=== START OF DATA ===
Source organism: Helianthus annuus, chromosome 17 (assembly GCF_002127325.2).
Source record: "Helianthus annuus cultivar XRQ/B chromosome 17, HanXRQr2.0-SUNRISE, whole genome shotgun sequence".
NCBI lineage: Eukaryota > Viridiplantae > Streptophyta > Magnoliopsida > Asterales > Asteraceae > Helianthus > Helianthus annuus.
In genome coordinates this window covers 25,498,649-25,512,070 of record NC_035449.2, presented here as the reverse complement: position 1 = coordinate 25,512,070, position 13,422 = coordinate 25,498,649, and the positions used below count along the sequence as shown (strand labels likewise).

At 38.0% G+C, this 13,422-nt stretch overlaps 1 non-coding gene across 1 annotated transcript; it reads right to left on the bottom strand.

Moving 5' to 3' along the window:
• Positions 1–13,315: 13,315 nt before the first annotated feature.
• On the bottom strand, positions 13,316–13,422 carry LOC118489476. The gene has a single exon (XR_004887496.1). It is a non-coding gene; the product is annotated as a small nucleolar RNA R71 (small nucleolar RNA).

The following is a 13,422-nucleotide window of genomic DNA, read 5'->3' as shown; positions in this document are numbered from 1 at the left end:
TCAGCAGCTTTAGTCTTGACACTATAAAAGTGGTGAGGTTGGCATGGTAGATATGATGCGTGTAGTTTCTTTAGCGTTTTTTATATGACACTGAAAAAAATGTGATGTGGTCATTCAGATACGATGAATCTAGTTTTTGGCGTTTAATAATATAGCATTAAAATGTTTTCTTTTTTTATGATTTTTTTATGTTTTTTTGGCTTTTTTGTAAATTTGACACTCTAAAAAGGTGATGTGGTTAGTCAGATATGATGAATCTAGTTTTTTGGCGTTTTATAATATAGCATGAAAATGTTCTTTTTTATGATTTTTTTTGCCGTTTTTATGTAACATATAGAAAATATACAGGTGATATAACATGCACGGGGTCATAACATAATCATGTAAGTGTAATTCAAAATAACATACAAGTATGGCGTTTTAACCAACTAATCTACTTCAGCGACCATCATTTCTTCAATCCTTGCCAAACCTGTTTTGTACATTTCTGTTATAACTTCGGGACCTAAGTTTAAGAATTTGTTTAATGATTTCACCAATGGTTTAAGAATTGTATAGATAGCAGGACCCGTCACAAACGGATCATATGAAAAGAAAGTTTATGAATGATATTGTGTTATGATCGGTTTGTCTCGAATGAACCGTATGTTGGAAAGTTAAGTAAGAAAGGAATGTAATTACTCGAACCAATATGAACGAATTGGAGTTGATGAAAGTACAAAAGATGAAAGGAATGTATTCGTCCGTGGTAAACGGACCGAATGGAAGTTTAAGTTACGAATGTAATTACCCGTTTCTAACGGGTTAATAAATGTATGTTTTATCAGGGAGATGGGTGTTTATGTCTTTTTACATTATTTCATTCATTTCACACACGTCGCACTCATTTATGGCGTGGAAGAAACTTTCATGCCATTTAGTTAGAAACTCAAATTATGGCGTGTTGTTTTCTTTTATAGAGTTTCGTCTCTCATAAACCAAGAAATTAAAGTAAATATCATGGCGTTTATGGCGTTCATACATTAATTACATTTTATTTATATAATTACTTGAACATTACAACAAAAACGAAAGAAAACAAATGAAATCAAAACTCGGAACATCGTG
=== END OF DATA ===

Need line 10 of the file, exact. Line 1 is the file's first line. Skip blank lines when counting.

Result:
TCAGCAGCTTTAGTCTTGACACTATAAAAGTGGTGAGGTTGGCATGGTAGATATGATGCGTGTAGTTTCTTTAGCGTTTTTTATATGACACTGAAAAAAATGTGATGTGGTCATTCAGATACGATGAATCTAGTTTTTGGCGTTTAATAATATAGCATTAAAATGTTTTCTTTTTTTATGATTTTTTTATGTTTTTTTGGCTTTTTTGTAAATTTGACACTCTAAAAAGGTGATGTGGTTAGTCAGATATGATGAATCTAGTTTTTTGGCGTTTTATAATATAGCATGAAAATGTTCTTTTTTATGATTTTTTTTGCCGTTTTTATGTAACATATAGAAAATATACAGGTGATATAACATGCACGGGGTCATAACATAATCATGTAAGTGTAATTCAAAATAACATACAAGTATGGCGTTTTAACCAACTAATCTACTTCAGCGACCATCATTTCTTCAATCCTTGCCAAACCTGTTTTGTACATTTCTGTTATAACTTCGGGACCTAAGTTTAAGAATTTGTTTAATGATTTCACCAATGGTTTAAGAATTGTATAGATAGCAGGACCCGTCACAAACGGATCATATGAAAAGAAAGTTTATGAATGATATTGTGTTATGATCGGTTTGTCTCGAATGAACCGTATGTTGGAAAGTTAAGTAAGAAAGGAATGTAATTACTCGAACCAATATGAACGAATTGGAGTTGATGAAAGTACAAAAGATGAAAGGAATGTATTCGTCCGTGGTAAACGGACCGAATGGAAGTTTAAGTTACGAATGTAATTACCCGTTTCTAACGGGTTAATAAATGTATGTTTTATCAGGGAGATGGGTGTTTATGTCTTTTTACATTATTTCATTCATTTCACACACGTCGCACTCATTTATGGCGTGGAAGAAACTTTCATGCCATTTAGTTAGAAACTCAAATTATGGCGTGTTGTTTTCTTTTATAGAGTTTCGTCTCTCATAAACCAAGAAATTAAAGTAAATATCATGGCGTTTATGGCGTTCATACATTAATTACATTTTATTTATATAATTACTTGAACATTACAACAAAAACGAAAGAAAACAAATGAAATCAAAACTCGGAACATCGTG